THE MAN - I don’t remember if John played a part in this at all. If he did, it wasn‘t important. I think they mentioned how he speaks better English than his brother or something. But that brother sure played a part. Ol’ Couer de Leon shows up at the end, like he usually does. Only, you know how usually when he shows up at the end, it’s to bestow some marriages, punish the wicked, and pay for Sean Connery’s new boat? This is kind of like that, except he shows up to depress the fuck out of everyone and be a jerk. And I can see his point for acting the way he does. On the one hand, sure, Robin saved a lot of innocent, not to mention loyal subjects. But on the other hand, he did this by stealing the King’s taxes and flouting the law. So what’s his punishment to be? A term of service in the Jerusalem. Oh, great. So unlike every other Robin Hood thing, where he comes back from the Holy Land, stops the Sheriff, and gets the girl; here he gets the girl, stops the Sheriff, and leaves for the Holy Land. Where the hell does McKinley live? BACKWARDS TOWN? For the record, it’s not just Robin who gets bent over like Berengaria. The others… What? Spellcheck doesn’t recognize blog, snark, Boba, dweeby, kinda, gonna, or spellcheck, but it’s fine with Berengaria? Huh. Anyway, the others are all shipped off, too. And I mean all. The women go along as cooks, except for Marian and one other, who will be soldiers; and Alan and Much, who were crippled in the fight with Guy, (Alan will never play again, of course. McKinley seems to subscribe to the Joss Whedon school of do horrible things to your supporting cast.) go along as scribe and quartermaster, respectively. (I should add that the ending is not free of all happiness. Robin and Marian are together after all, and Robin is made heir to the lands he saved from the Sheriff. It is also not free of girl-powery contrivance; as Marian goes as a soldier after turning down a job as new Sheriff.) So anyway, the King’s kind of a jerk, but he tries in his own jerky way to give the happiest ending his stupid, jerky king brain knows how.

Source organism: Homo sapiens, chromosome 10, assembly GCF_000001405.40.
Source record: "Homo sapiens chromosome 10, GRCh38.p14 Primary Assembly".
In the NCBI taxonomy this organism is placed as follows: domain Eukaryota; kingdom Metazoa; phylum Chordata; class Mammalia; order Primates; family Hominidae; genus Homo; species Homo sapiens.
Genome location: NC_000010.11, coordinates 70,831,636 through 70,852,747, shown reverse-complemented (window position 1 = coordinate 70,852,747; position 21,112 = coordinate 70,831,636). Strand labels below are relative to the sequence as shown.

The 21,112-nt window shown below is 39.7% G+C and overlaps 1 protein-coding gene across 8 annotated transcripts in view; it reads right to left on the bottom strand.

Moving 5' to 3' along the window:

(Sure, why not?)
OTHER MERRY MEN - Well, there’s Jocelyn, who against all probability is a man. And then there's Rafe, which is how Ralph Feinnes would spell his name if he paid attention in English class. They’re one of a few random names that show up every so often, just enough to give you a sense of the main characters actually knowing who everyone else in the woods is, and avoid a situation like Lost where every important thing happens to a core group and everyone else just sort of hangs out. Speaking of the core group, Alan-a-Dale gets his I’m-not-legendary-but-I’m-damn-close on in this book. They tie together two classic legends, using the breakup of Alan’s love’s wedding to a knight to rob from said knight, and use his money to pay the mortgage of Sir Richard at the Lee. (Who if I’ve never mentioned him before, is Robin’s foremost noble supporter in the old tales, and was Marion’s father in Robin of Sherwood.) Alan reacts to the outlaw life with enthusiasm that far surpasses his ability, and his wife reacts with enthusiasm that equals her ability, which is to say none.
OMG SPOILERS YOU GUYS - At one point, a boy named Cecil joins the gang. He kind of sucks at everything, doesn’t talk much, and is nervous around the ladies. But he’s small, sneaky, keen, and his self-haircut is adorable, so Little John takes the lad under his wing and trains him. And he seems to really like being under John’s wing… a little too much. Just when it seems we’re about to bust through with some more of the Robin Hood legend’s signature “Not that there’s anything wrong with that,” Cecil is revealed to be Cecily, Will’s little sister! She didn’t marry that Norman after all! Which Will would know if he ever called or anything. Anyway, Cecily insists on continuing her training, and after this point, the book has a depressing tendency to turn into Cecily Presents the Cecily Show Starring Cecily. In Cecily, McKinley finds herself more in her element, writing about a young lady committing daring acts while mooning over an older man, and it’s all nicely done, but the absolute shift in main character is shocking. It’s one thing to spend the occasional chapter following Marian around, but quite another thing to have Robin disappear from the book entirely for five chapters.
(THIS is how far they fell. Love Boat action figures.)
OTHER VILLAINS - None, really. The villains aren’t really the focus, and other than the Sheriff’s weaselly friend and the guy who’s trying to marry Alan’s girl, there’s not really anything to speak of. And they’re boring. Guy’s henchmen and the Sheriff’s foresters get no personality, and I’ve already said all there is to say about the HOOLIGANS.
(Cavort, cavort, cavort, cavort...)
AND NOW, SOME HILARIOUS OUT OF CONTEXT LINES -
“What a disappointment,” Much said, “For mine is the shortest in the company.”
“Here, you’ll have more use for this,” said Tuck, and thrust the sticky knob at Rafe.
“She does it obliquely.”
“I find,” Cecil said sheepishly, “That I miss sausages.”
COMING UP NEXT - Hey, who wants to finally read about that Star Trek episode? I hope you do, because otherwise, you’re gonna be disappointed.